Tuesday, January 10, 2012

The Challenge: Making Scenes into a Story

Last spring, for a creative writing class, our assignment was to write six brief scenes:  three each from the point of view of two different characters.  We were supposed to write from the point of view of character A observing character B, while character B did three different daily activities.  Then we did the same thing from the point of view of character B observing character A while character A did three more daily activities.

This was a fun exercise, but these short, unconnected pieces have been languishing on my computer for awhile now.  So I had a bright idea:  can I weave these six unconnected scenes into a story?  Is it possible?

At first, I thought this would be easy.  The scenes feature the same two characters, so all I'd have to do is weave the daily activities into some logical sequence, right?  Easy peasy.

Well, it would have been nice if it worked out like that.  But it didn't.  It's taking a lot more massaging and rewriting to get the scenes to flow.  It's a really fun challenge, though--it forces you to smooth rough edges and really think about scene order and how you can arrange them to build to some sort of emotional awareness and climax.  Of course, I made it more difficult for myself by writing scenes that end mostly happily, while most of the stories I write end on a decidedly morbid or depressing note.  That's what's taking most of the revising time.  I have to correct for tone in each scene as I weave it in with the others.  The cool thing is that now I have an entirely new story to play with.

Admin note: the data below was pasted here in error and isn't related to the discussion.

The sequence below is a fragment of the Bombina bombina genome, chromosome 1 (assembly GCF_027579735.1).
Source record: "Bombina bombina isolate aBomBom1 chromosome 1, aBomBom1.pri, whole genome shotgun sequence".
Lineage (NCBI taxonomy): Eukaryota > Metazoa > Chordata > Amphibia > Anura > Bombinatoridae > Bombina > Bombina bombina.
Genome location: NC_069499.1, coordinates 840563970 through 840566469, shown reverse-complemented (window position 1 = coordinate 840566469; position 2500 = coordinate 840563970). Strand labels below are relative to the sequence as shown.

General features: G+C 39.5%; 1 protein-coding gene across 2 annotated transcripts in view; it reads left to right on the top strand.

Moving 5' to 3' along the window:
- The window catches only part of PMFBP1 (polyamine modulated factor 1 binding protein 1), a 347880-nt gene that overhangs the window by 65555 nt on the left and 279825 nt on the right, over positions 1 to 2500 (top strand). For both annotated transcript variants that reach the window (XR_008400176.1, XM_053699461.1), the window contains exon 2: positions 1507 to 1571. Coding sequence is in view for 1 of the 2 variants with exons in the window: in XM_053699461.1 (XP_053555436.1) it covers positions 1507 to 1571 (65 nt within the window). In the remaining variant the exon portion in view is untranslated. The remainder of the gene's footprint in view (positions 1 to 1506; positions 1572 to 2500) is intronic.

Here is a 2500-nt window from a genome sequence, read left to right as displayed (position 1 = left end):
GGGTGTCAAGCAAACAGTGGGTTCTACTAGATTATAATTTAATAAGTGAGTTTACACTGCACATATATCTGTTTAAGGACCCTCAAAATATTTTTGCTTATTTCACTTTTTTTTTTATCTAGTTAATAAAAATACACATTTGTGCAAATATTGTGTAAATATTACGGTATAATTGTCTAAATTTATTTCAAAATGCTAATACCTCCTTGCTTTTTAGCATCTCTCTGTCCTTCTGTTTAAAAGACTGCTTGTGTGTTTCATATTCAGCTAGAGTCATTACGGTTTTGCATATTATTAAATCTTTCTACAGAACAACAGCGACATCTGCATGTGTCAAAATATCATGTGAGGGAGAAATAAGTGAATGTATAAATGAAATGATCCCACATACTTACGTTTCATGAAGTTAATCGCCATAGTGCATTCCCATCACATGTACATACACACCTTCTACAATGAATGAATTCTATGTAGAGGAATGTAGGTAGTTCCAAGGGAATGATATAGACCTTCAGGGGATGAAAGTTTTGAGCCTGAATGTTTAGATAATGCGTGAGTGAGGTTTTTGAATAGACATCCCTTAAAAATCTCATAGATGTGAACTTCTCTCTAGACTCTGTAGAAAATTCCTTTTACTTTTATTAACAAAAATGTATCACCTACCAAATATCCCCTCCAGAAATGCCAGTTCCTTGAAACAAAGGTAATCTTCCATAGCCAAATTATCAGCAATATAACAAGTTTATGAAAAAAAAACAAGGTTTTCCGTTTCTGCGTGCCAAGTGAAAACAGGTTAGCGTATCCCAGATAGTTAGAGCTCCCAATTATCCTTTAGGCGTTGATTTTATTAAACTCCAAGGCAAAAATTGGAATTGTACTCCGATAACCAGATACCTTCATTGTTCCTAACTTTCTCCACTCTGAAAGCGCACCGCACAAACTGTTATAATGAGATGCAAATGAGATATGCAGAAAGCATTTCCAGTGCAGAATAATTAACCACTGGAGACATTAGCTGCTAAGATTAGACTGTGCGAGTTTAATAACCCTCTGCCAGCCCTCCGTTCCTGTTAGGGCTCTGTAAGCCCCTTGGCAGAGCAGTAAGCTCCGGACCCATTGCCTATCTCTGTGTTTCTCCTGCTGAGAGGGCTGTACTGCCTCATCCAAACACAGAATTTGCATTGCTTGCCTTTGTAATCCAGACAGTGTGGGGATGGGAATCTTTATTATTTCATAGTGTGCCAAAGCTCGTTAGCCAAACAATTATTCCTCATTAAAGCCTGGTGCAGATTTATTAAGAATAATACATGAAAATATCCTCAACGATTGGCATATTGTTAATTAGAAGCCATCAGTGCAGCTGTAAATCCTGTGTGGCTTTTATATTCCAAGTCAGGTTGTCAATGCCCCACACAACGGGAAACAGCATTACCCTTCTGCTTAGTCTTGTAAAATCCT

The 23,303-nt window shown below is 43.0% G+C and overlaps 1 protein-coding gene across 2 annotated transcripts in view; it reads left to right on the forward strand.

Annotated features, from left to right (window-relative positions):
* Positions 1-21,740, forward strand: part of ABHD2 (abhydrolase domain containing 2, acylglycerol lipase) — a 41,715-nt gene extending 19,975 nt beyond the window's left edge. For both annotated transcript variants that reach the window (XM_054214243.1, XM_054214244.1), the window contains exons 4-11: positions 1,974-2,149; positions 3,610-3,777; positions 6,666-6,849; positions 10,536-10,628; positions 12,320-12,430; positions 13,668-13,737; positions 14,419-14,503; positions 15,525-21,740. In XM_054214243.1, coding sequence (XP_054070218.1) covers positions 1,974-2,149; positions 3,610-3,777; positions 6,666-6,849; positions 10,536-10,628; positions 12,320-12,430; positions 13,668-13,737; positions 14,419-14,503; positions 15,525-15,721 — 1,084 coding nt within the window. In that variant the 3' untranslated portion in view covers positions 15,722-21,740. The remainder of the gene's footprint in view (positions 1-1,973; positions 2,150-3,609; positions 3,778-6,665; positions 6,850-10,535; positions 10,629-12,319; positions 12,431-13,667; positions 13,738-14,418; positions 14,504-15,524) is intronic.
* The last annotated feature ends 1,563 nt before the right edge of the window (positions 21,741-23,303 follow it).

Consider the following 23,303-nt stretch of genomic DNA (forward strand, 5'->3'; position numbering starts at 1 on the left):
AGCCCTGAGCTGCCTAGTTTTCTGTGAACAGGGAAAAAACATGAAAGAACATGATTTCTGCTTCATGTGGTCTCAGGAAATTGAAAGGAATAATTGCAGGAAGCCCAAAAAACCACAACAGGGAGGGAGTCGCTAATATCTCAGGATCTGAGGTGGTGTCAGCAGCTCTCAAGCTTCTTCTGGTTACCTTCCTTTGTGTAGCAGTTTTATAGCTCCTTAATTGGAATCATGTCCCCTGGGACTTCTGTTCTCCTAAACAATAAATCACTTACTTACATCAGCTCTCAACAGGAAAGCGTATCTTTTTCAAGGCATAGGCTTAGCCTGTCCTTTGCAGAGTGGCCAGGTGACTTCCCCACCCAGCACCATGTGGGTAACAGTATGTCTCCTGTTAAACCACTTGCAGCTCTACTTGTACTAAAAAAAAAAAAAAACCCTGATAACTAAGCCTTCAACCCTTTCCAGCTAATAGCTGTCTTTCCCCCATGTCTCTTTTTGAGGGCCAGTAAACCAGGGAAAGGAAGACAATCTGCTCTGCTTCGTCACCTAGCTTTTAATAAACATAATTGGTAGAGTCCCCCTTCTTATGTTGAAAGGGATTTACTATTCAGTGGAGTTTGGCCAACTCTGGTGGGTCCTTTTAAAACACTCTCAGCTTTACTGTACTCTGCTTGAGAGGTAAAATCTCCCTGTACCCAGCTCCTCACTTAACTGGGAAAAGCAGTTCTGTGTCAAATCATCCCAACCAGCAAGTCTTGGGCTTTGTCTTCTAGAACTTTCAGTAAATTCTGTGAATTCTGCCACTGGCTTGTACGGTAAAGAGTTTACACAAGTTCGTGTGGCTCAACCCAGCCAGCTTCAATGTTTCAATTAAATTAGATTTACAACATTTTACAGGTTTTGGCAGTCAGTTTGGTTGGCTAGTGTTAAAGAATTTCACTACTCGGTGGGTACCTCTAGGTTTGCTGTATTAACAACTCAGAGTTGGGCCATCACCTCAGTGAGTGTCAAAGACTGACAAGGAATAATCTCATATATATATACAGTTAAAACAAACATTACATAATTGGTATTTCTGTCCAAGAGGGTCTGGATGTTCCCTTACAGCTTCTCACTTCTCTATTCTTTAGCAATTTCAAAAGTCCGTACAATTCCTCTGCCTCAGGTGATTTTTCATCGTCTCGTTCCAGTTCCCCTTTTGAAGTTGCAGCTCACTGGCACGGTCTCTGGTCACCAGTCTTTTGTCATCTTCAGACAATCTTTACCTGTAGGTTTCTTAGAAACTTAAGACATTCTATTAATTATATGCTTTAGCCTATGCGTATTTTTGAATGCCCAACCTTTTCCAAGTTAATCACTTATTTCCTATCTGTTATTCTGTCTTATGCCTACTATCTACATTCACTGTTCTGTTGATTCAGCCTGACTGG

If you have a little spare time, give it a try--write six random half-page scenes featuring the same two characters, with three each from a particular character's point of view.  Choose activities to describe that are mundane:  washing hair, watering plants, making the bed, feeding the dog, watching the news, cooking dinner, cleaning a bathroom, etc.  Then let them sit for awhile.  As you think about the characters and what they might mean to each other, think about what you want to say through those characters.  How is their simple, everyday interaction leading to a larger truth?  Then have at it--mash those scenes into a story!